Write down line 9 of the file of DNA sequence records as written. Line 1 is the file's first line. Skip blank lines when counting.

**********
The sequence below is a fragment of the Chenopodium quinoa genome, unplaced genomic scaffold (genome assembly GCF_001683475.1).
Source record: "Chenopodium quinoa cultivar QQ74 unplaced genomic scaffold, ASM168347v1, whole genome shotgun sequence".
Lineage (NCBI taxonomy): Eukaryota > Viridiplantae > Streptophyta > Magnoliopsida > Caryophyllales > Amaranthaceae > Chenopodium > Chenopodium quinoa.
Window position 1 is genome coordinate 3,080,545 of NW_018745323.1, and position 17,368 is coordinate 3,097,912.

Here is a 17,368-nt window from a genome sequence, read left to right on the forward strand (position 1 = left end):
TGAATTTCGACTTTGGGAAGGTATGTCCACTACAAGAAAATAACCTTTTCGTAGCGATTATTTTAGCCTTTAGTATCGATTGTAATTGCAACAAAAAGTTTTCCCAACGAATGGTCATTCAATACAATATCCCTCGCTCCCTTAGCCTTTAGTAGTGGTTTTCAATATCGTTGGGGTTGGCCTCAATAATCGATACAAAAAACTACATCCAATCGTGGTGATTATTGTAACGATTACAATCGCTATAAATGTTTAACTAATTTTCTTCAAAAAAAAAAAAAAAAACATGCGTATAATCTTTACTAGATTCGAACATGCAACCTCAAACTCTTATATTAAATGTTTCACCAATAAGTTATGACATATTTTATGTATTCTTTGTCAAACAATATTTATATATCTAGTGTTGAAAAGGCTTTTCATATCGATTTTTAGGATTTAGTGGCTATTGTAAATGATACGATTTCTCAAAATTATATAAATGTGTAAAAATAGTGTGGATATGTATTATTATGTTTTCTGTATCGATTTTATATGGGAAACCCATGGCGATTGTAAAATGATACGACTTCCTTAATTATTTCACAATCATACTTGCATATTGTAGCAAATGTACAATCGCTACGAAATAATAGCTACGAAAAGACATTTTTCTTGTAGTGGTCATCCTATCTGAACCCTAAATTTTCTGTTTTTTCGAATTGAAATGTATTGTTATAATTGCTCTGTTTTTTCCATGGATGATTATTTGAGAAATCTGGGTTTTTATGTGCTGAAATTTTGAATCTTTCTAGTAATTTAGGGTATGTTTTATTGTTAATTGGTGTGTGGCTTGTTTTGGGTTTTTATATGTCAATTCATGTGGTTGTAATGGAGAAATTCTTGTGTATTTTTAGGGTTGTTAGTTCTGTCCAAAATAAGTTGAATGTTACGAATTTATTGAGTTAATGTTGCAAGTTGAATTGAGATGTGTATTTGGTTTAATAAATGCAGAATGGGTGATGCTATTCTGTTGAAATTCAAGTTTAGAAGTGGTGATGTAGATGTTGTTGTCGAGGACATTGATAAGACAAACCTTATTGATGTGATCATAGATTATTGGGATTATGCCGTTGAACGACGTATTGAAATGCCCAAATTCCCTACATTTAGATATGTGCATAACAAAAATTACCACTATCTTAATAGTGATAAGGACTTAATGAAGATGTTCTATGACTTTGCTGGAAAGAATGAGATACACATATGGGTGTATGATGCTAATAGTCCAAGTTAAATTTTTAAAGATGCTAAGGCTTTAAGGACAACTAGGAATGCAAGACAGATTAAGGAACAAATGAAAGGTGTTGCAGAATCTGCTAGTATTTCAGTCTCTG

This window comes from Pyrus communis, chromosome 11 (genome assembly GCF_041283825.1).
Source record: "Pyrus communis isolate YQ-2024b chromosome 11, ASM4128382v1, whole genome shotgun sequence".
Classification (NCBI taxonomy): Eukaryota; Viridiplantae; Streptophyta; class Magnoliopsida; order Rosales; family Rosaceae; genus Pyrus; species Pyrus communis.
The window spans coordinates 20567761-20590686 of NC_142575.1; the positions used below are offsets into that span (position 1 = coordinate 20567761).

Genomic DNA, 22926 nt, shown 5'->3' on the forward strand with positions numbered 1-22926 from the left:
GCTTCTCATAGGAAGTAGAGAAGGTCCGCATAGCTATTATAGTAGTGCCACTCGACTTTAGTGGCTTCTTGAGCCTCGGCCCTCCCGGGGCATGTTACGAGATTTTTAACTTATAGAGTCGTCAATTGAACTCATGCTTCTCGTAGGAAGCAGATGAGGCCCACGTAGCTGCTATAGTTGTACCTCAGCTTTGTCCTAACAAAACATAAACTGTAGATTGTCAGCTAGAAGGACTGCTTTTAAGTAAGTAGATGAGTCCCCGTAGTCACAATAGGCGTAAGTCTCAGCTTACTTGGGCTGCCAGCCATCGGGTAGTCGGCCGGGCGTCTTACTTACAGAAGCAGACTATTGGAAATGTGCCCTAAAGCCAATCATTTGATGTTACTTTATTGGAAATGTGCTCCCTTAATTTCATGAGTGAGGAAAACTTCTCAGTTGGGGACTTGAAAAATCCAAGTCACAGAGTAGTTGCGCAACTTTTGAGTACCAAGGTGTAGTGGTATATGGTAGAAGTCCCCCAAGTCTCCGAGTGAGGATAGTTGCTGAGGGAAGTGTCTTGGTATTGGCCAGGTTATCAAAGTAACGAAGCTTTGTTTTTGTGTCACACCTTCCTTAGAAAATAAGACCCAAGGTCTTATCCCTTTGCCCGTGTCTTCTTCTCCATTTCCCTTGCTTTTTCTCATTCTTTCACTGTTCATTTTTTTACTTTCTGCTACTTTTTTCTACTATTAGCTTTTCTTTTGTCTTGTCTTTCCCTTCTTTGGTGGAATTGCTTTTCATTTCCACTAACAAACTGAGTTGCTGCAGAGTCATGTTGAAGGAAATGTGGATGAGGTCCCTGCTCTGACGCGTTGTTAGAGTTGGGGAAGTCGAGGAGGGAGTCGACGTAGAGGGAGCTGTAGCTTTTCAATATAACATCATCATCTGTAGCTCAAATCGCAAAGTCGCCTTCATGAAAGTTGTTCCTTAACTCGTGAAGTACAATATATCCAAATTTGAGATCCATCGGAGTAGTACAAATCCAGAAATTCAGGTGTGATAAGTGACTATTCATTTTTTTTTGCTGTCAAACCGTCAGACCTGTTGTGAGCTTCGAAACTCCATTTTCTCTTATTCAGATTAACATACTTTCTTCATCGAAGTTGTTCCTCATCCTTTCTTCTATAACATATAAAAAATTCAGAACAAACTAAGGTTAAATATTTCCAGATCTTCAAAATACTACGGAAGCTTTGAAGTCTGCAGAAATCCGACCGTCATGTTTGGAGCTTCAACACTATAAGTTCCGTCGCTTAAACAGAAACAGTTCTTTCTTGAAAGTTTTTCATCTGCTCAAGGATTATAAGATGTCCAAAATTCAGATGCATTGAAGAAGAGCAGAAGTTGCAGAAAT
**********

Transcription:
Classification (NCBI taxonomy): Eukaryota; Viridiplantae; Streptophyta; class Magnoliopsida; order Rosales; family Rosaceae; genus Pyrus; species Pyrus communis.